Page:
I am definitely getting ahead of myself, but I recently applied for a job that would entail a commute of 63 miles each way. Considering that I submitted my resume less than 24 hours ago and I have not yet been contacted for an interview (Btw, what is taking them so long? I mean, why did they not read my resume, immediately drop everything, and call me to schedule an interview??), I don’t actually need to worry about the commute just yet. But it is my nature to get ahead of myself, so I’m already considering the cost and stress that would be associated with commuting over two hours per day to work.
There is a real cost associated with a long commute. The federal government conducts an annual study to determine the fixed and variable costs of operating a vehicle on a per mile basis. The current rate for variable costs is $0.165 per mile (it is $0.50 per mile for both fixed and variable costs). Fixed costs are things like insurance and registration that do not change regardless of how much or how little you drive. Variable costs like fuel will increase the more you drive your car.
So what would a commute of 63 miles each way cost? Let’s crunch the numbers:
There are 52 weeks in a year, but I have three weeks of vacation, eight paid holidays, and usually need to use a sick day or two. That means I drive to work 47 weeks per year.
47 weeks X 5 days X 63 miles X 2 ways X $0.165 = $4,886
The annual variable cost of my current eighteen mile commute is only $1,396, a difference of $3,490.
Let’s just say that the new job pays a salary that is $8,000 per year more than I currently make. This might be high or low, but let’s run with it.Additional salary (per year): $8,000 Additional salary after taxes (approximate): $5,200 Increase in annual commuting costs: $3,490 Net increase in annual spending money: $1,710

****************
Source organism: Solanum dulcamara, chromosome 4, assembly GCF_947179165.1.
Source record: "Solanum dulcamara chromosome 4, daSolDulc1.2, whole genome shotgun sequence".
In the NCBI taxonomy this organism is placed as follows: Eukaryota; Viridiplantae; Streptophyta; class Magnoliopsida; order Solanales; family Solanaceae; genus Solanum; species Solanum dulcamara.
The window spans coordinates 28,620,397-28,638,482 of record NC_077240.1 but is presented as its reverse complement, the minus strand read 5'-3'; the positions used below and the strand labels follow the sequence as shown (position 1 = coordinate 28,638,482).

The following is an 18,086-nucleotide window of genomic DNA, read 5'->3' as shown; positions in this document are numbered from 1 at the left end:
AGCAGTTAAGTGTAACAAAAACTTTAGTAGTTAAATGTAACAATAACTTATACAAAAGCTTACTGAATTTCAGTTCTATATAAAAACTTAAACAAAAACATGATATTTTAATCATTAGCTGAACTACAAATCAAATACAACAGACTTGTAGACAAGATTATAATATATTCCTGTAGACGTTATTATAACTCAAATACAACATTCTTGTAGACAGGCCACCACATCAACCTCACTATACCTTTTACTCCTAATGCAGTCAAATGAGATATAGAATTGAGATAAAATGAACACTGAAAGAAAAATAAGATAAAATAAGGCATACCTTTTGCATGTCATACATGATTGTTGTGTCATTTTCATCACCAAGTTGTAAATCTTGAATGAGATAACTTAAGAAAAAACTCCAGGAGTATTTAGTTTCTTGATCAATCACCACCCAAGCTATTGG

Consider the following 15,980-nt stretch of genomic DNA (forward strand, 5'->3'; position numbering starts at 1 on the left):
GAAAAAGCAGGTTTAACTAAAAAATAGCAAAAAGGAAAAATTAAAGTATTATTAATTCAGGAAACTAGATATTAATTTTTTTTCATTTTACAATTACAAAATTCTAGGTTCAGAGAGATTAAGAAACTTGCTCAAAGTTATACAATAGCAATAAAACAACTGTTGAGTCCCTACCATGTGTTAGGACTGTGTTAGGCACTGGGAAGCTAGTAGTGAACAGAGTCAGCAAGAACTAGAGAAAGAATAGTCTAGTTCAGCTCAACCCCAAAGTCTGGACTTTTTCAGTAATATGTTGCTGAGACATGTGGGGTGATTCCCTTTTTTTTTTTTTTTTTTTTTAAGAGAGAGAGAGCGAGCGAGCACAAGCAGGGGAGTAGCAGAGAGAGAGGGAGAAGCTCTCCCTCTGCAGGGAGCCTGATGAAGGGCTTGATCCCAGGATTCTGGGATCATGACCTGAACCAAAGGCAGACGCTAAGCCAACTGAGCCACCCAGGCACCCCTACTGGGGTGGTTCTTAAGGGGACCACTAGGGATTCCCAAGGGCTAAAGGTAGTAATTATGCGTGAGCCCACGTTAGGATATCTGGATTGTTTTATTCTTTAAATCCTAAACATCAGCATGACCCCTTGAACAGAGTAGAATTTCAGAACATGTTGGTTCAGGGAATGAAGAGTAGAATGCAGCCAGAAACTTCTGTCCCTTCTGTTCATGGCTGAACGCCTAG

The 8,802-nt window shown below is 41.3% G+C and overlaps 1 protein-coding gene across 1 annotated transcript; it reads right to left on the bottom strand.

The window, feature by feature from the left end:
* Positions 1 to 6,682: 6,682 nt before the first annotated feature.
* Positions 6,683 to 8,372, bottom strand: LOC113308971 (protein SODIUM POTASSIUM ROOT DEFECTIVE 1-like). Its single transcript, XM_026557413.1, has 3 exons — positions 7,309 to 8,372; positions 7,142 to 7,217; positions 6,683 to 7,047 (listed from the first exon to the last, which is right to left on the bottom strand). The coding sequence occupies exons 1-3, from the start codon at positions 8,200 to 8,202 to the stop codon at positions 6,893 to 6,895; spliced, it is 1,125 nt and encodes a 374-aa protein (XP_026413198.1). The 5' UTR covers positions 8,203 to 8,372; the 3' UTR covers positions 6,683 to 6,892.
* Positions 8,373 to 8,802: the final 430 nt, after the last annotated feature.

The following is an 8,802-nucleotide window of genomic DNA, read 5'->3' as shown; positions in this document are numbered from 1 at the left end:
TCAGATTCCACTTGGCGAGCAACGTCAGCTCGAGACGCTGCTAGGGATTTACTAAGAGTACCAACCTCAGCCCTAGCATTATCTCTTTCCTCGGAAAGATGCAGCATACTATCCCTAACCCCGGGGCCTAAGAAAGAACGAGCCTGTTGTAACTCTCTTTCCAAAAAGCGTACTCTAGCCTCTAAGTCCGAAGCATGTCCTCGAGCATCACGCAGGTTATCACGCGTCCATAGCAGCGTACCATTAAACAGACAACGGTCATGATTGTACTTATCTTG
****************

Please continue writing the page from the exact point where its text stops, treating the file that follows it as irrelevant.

If I was drinking water right now, I’d be spitting it out in dramatic sitcom fashion due to the shock of that final number. That $8,000 raise is really an increase of only $1,710 in “extra” take home pay per year. That is a whole lot less than I would have expected before running through all those numbers.
It is so important to consider the cost of commuting when weighing employment options. Many people add a tremendous amount of stress and unhappiness to their lives by enduring long commutes to earn higher salaries. The salaries may indeed be significantly higher, but how much money is actually added to their bank accounts each year? And is it worth it?
Under normal circumstances, I would not accept a new job that added an hour and 20 minutes to my daily commute for only $1,710 more per year. My time is very valuable to me. The new commute would mean spending an additional 313 hours per year sitting in the car. That’s equivalent to thirteen full days. Holy cow.
But in this instance, I would jump on the job and take it in a heartbeat. The company is fantastic and the job is a perfect next step in my career. The job also happens to be located 63 miles from downtown Savannah, GA. My heart belongs to Savannah… So much so that I’m willing to sacrifice 13 days of my life each year to commuting just so I can live there.
Here’s hoping for a long commute… Wish me luck!